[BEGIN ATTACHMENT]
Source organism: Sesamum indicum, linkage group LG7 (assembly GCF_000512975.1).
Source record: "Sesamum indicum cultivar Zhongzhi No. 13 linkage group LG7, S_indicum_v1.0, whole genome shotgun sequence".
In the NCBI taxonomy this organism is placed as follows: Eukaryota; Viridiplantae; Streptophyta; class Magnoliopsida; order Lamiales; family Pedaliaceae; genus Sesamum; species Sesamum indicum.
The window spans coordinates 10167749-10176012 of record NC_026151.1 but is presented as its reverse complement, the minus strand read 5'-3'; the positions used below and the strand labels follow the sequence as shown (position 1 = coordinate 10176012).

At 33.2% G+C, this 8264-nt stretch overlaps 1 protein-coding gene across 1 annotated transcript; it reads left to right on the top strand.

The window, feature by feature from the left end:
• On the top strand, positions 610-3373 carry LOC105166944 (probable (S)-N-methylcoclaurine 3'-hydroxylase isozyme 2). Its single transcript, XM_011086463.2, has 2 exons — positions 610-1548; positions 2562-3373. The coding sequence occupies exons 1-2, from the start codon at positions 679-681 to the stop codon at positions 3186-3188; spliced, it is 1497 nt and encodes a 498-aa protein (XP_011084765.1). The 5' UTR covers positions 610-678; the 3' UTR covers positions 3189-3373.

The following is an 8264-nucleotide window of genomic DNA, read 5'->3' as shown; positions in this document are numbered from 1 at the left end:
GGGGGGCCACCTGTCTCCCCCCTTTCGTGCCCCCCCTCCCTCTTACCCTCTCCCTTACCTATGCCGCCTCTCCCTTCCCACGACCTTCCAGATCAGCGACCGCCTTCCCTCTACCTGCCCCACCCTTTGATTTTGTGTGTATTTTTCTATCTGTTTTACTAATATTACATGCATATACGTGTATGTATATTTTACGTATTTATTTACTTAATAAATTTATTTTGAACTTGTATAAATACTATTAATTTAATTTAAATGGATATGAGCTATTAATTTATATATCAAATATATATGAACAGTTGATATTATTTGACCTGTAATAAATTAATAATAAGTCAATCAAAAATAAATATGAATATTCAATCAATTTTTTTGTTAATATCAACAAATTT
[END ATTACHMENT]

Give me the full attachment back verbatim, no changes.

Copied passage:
Source organism: Sesamum indicum, linkage group LG7 (assembly GCF_000512975.1).
Source record: "Sesamum indicum cultivar Zhongzhi No. 13 linkage group LG7, S_indicum_v1.0, whole genome shotgun sequence".
In the NCBI taxonomy this organism is placed as follows: Eukaryota; Viridiplantae; Streptophyta; class Magnoliopsida; order Lamiales; family Pedaliaceae; genus Sesamum; species Sesamum indicum.
The window spans coordinates 10167749-10176012 of record NC_026151.1 but is presented as its reverse complement, the minus strand read 5'-3'; the positions used below and the strand labels follow the sequence as shown (position 1 = coordinate 10176012).

At 33.2% G+C, this 8264-nt stretch overlaps 1 protein-coding gene across 1 annotated transcript; it reads left to right on the top strand.

The window, feature by feature from the left end:
• On the top strand, positions 610-3373 carry LOC105166944 (probable (S)-N-methylcoclaurine 3'-hydroxylase isozyme 2). Its single transcript, XM_011086463.2, has 2 exons — positions 610-1548; positions 2562-3373. The coding sequence occupies exons 1-2, from the start codon at positions 679-681 to the stop codon at positions 3186-3188; spliced, it is 1497 nt and encodes a 498-aa protein (XP_011084765.1). The 5' UTR covers positions 610-678; the 3' UTR covers positions 3189-3373.

The following is an 8264-nucleotide window of genomic DNA, read 5'->3' as shown; positions in this document are numbered from 1 at the left end:
GGGGGGCCACCTGTCTCCCCCCTTTCGTGCCCCCCCTCCCTCTTACCCTCTCCCTTACCTATGCCGCCTCTCCCTTCCCACGACCTTCCAGATCAGCGACCGCCTTCCCTCTACCTGCCCCACCCTTTGATTTTGTGTGTATTTTTCTATCTGTTTTACTAATATTACATGCATATACGTGTATGTATATTTTACGTATTTATTTACTTAATAAATTTATTTTGAACTTGTATAAATACTATTAATTTAATTTAAATGGATATGAGCTATTAATTTATATATCAAATATATATGAACAGTTGATATTATTTGACCTGTAATAAATTAATAATAAGTCAATCAAAAATAAATATGAATATTCAATCAATTTTTTTGTTAATATCAACAAATTT